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Hamas vows to continue Gaza battle

A reclusive Hamas commander has rejected suggestions the Palestinian militants are ready for a ceasefire with Israel to end violence in Gaza.

Israel's bombardment of Gaza has seen entire areas of Gaza destroyed
Israel’s bombardment of Gaza has seen entire areas of Gaza destroyed

In an audio recording, Mohammad Deif, commander of Hamas’ military wing, said his soldiers were “eager for death”.

His message emerged at the end of a destructive day in Gaza that left the territory’s power plant in flames.

Israeli strikes killed more than 100 Palestinians, raising the total killed to more than 1,200, Gaza officials say.

Most of those deaths have been civilians, and 6,700 Palestinians have been injured, according to the Gaza health ministry.

Israel has seen 53 of its soldiers die since conflict with Hamas began on 8 July. Two civilians and a Thai worker have also died.

‘End the siege’

As international pressure for a ceasefire grows, Israel and Hamas have each reiterated their positions and aims.

“We don’t accept any condition of ceasefire,” the Associated Press quoted Hamas commander Mohammad Deif as saying. “There is no ceasefire without the stop of the aggression and the end of the siege.”

Israel and Egypt have imposed a blockade on Gaza restricted the entry of goods since 2007.

The recording of Mohammad Deif’s statement emerged at the same time as a Hamas video of militants using a tunnel to attack an Israeli soldier.

Israel insists the existence of such tunnels – which it says are designed to be used to attack Israelis inside Israel – are the key reason for pressing ahead with Operation Protective Edge.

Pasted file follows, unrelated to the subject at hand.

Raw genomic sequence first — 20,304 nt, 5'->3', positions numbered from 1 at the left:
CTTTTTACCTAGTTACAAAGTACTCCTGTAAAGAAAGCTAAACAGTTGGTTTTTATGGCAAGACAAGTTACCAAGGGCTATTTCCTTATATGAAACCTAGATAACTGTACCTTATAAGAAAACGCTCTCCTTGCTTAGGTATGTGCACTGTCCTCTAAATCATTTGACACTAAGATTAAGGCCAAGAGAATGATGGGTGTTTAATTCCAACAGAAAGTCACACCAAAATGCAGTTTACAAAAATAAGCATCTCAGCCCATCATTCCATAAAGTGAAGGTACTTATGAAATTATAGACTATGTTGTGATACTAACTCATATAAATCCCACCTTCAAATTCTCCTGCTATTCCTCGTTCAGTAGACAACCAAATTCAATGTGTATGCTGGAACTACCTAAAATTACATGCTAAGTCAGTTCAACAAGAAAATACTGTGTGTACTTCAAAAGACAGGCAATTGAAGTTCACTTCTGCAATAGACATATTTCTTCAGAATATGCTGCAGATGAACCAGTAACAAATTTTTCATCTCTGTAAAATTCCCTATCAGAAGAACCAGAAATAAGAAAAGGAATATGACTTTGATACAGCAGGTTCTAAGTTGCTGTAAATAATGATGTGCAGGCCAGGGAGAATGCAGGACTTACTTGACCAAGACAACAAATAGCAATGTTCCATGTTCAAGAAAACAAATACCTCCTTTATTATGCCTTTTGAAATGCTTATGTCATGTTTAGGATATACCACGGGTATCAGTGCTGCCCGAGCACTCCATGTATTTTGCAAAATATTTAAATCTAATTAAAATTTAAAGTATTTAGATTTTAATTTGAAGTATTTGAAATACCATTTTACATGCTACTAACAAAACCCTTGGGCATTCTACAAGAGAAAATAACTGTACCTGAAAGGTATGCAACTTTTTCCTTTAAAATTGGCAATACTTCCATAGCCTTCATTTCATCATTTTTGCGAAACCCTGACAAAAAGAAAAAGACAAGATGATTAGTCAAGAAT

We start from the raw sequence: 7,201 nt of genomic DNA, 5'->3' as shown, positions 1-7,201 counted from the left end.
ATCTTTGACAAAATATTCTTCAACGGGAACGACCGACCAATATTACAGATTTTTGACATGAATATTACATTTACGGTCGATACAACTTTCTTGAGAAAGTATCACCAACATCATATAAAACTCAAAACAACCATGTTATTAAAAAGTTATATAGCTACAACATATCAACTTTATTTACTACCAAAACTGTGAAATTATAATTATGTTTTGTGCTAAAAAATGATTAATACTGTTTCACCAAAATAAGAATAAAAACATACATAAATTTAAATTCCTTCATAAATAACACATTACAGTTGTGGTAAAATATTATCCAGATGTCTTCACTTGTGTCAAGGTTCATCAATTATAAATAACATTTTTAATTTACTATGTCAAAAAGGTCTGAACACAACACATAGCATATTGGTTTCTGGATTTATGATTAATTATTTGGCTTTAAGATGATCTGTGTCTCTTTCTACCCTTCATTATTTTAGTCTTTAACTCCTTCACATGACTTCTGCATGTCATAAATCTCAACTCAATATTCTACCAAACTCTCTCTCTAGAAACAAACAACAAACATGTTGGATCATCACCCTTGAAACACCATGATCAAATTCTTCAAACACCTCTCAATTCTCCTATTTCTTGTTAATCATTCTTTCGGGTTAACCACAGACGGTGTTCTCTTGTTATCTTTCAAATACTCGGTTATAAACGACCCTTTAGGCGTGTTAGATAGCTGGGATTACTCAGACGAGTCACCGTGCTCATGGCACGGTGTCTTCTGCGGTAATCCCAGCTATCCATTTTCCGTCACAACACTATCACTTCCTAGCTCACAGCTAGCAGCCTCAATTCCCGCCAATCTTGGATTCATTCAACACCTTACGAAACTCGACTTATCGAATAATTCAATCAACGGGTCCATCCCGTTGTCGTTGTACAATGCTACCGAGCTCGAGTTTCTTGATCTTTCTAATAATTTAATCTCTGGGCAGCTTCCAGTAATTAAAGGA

The Israel Defense Forces (IDF) want to continue operations to destroy the tunnels once any ceasefire is agreed.

Earlier in the day a senior figure in the West Bank, Yasser Abed Rabbo, said a ceasefire was imminent and claimed to speak for Hamas.

But a spokesman for the group quickly denied that.

Infrastructure hit

There were reports of ongoing shelling in Gaza after dark, hours after a series of targets linked to Hamas were hit by presumed Israeli bombardments.

Earlier, a huge plume of smoke rose over the Strip’s only power plant after one of its fuel tanks was reportedly set alight by Israeli tank shells, and the facility was forced to shut down.

The main power station could be out of action for up to a year, the facility’s manager told the BBC, after it burst into flames.

Hamas-run TV and radio stations, three mosques, four factories and government buildings were also hit, according to reports.

Palestinian security sources told the BBC that Gaza’s port had been destroyed, with two schools and a kindergarten also hit.

Some 110 targets were hit on Tuesday, Israel said. Palestinians said seven families were among the more than 100 killed.

The UN Relief and Works Agency (UNRWA) said it was now caring for more than 200,000 people in shelters, and revealed that a number of its staff had been reported killed.

Fifty-five houses were destroyed in bombing on Monday night, with people buried under rubble in at least three of them, Palestinian security sources told the BBC.

The unoccupied house of former Hamas Prime Minister Ismail Haniyeh was destroyed.

A neighbour, Um Hani Abu Ryalah, told AP news agency the experience had terrified her family: “Our children… can’t hear because of the loud explosions and they are shaking.”

Targeting tunnels

Rockets fired from Gaza continued to hit Israel on Tuesday.

The Iron Dome anti-missile system intercepted four over the southern city of Beersheva, Israeli media reported. Sirens sounded in Tel Aviv and several other towns.

Lt-Col Peter Lerner, an Israeli military spokesman, told AP pressure was being increased on Hamas.

“Israel is determined to strike this organisation and relieve us of this threat,” he said.

Israel’s Operation Protective Edge began on 8 July after a surge in militant rocket attacks.

A rally in support of the operation is planned for Tuesday evening in Tel Aviv. BBC

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